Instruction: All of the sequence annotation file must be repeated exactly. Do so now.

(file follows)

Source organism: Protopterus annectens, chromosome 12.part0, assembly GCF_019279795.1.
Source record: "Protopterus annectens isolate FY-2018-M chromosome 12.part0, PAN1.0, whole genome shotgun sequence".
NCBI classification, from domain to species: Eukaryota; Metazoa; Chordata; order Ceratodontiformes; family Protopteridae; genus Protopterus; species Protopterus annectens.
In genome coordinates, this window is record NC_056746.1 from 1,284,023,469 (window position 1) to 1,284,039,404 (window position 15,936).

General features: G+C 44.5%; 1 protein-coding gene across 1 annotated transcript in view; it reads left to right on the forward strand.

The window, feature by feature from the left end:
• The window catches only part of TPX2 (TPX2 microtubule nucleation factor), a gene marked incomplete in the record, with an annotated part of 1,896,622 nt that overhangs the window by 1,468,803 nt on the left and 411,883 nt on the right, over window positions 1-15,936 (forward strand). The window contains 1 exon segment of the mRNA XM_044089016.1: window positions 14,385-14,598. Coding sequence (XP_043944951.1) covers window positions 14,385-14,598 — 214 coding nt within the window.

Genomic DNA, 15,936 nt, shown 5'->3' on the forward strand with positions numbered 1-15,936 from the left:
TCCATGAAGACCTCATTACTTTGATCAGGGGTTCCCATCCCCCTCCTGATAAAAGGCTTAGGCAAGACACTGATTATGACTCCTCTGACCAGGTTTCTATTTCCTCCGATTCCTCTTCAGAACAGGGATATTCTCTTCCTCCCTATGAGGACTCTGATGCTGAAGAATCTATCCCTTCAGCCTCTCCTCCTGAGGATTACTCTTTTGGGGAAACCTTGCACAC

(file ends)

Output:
Source organism: Protopterus annectens, chromosome 12.part0, assembly GCF_019279795.1.
Source record: "Protopterus annectens isolate FY-2018-M chromosome 12.part0, PAN1.0, whole genome shotgun sequence".
NCBI classification, from domain to species: Eukaryota; Metazoa; Chordata; order Ceratodontiformes; family Protopteridae; genus Protopterus; species Protopterus annectens.
In genome coordinates, this window is record NC_056746.1 from 1,284,023,469 (window position 1) to 1,284,039,404 (window position 15,936).

General features: G+C 44.5%; 1 protein-coding gene across 1 annotated transcript in view; it reads left to right on the forward strand.

The window, feature by feature from the left end:
• The window catches only part of TPX2 (TPX2 microtubule nucleation factor), a gene marked incomplete in the record, with an annotated part of 1,896,622 nt that overhangs the window by 1,468,803 nt on the left and 411,883 nt on the right, over window positions 1-15,936 (forward strand). The window contains 1 exon segment of the mRNA XM_044089016.1: window positions 14,385-14,598. Coding sequence (XP_043944951.1) covers window positions 14,385-14,598 — 214 coding nt within the window.

Genomic DNA, 15,936 nt, shown 5'->3' on the forward strand with positions numbered 1-15,936 from the left:
TCCATGAAGACCTCATTACTTTGATCAGGGGTTCCCATCCCCCTCCTGATAAAAGGCTTAGGCAAGACACTGATTATGACTCCTCTGACCAGGTTTCTATTTCCTCCGATTCCTCTTCAGAACAGGGATATTCTCTTCCTCCCTATGAGGACTCTGATGCTGAAGAATCTATCCCTTCAGCCTCTCCTCCTGAGGATTACTCTTTTGGGGAAACCTTGCACAC